Dave Rawlings Machine: Pilgrim’s Progress

Dave Rawlings and Gillian Welch dish on the writing of Nashville Obsolete.


At Berklee, he studied under Professor Lauren Passarelli, Berklee’s first female guitar instructor who would also later teach Annie Clark, otherwise known as St. Vincent. “Dave already had a lovely musical sensibility when he came to study with me,” she says. “At the time I was one of the only guitar faculty who was also a singer-songwriter. We greatly enjoyed each other’s company. We shared a deep affection for thoughtful, expressive, melodic, guitar players like George Harrison, Pat Metheny, and James Taylor. I loved working with Dave because he was mature, musical, and open to genuine expression.”

  Welch and Rawlings’ first album as Gillian Welch, Revival, came in 1996, which, like Hell Among The Yearlings, was produced by T Bone Burnett. Welch, in particular, was lobbed with some criticism for singing the mountain or murder song but not actually living it, having grown up in Los Angeles and not Appalachia. Now, that seems a comical argument: there are more fiddles in Brooklyn than punk-rock distortion pedals, and modern “Americana” as we know it (which Welch and Rawlings could easily be called founding members of) doesn’t require any sort of Southern birthright for active participation. Just ask Mumford & Sons.

But in the mid-’90s, the trend hadn’t taken off. “When we started doing this – whatever you want to call our early songs,” says Rawlings, “whether they were folksongs or whatever, they were not the obvious path to riches. We just did that because it was what we were interested in.” Things changed around year 2000, when Burnett recruited the duo for the O Brother, Where Art Thou? soundtrack, but perhaps even more so with the release of Time (The Revelator), the third Gillian Welch album, that received rave reviews across the board and scored a Grammy nomination for Best Contemporary Folk Album.

Americana, as we now know it, started to become en vogue, making a sound that had become obsolete no longer so – a trend that only increased in fervor in the past few years as all those things (typewriters, analog machines) became more and more popular. Touring and selling records had afforded Welch and Rawlings the ability to live a decent lifestyle where they could have some artistic freedom, and even purchase Woodland Studios and get Acony up and running. It was music itself, in the streaming era, that was becoming the obsolete object.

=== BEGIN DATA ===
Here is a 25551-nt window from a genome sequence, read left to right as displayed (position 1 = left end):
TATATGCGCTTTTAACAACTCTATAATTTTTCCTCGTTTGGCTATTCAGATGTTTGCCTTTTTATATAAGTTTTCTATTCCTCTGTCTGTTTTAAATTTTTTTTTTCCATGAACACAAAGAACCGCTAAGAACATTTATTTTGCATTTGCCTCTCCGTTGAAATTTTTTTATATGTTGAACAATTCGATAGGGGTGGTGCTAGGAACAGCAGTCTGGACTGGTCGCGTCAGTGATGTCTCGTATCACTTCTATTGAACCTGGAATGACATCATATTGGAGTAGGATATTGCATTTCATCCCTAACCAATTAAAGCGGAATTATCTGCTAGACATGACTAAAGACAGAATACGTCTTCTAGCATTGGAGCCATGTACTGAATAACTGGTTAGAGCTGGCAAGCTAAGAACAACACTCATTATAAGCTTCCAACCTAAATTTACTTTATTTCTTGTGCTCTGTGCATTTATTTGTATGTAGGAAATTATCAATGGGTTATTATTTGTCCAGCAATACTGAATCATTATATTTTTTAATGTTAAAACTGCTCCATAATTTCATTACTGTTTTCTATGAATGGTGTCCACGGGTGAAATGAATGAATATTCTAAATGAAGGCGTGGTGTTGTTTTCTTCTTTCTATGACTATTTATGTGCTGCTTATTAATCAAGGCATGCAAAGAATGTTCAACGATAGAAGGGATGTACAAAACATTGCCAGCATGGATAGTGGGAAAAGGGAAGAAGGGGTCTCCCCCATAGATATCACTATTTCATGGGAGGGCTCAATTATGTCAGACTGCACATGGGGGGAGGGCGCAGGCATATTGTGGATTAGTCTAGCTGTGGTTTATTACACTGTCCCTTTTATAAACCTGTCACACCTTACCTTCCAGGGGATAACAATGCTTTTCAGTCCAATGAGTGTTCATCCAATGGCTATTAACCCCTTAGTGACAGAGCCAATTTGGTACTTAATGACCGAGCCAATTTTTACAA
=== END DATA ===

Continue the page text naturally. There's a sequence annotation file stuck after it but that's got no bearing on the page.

“Theoretically, music is obsolete as a commodity,” Rawlings explains. It’s a topic he has a lot to say about, some on and off the record. He doesn’t want to seem too curmudgeonly about it, but he’s concerned. Then again, it also gives him some freedom – Nashville Obsolete is almost as short in song count as an EP, but one of them, “The Trip,” is about eleven minutes in length. It’s a languorous, sing-talk stunner that mentions hatchets, bullet holes and lies, with a line that references cult songwriter Simon Joyner’s Hotel Lives.  Not exactly standard practice when it comes to radio-friendliness.

“If music is no longer a commodity, then I’m not so worried about making a record with seven songs,” he says. “But [Nashville Obsolete] could also be pointed at me. I’m obsolete, and I live in Nashville! I’ve been around long enough that I don’t know what my exact use is.” This makes Rawlings crack up.

To the disappointment of some, Acony has yet to release any music on vinyl, something they’re hoping to change in the near future. “We’re working on it,” explains Rawlings, who is in the process of scouting plants and presses. “Our lack of vinyl is more because we have never wanted to print vinyl from our digital parts – because if we make it, we want it to actually be analog as it should be. And we wanted to master it as we master the records.”

Because Welch and Rawlings own Acony, they’re able to be in control of these decisions: not something afforded to every artist, and not something every artist can handle. It’s suited them well, since they purchased the space that housed a cinema in the 1920s and later became the thriving Woodland Studios in the 1970s – Young himself recorded Comes A Time there. Welch and Rawlings revitalized it, and it’s now a gleaming, black-and-white jewel in the center of the neighborhood that is gentrifying around it: Robert Plant came there to make Band Of Joy.

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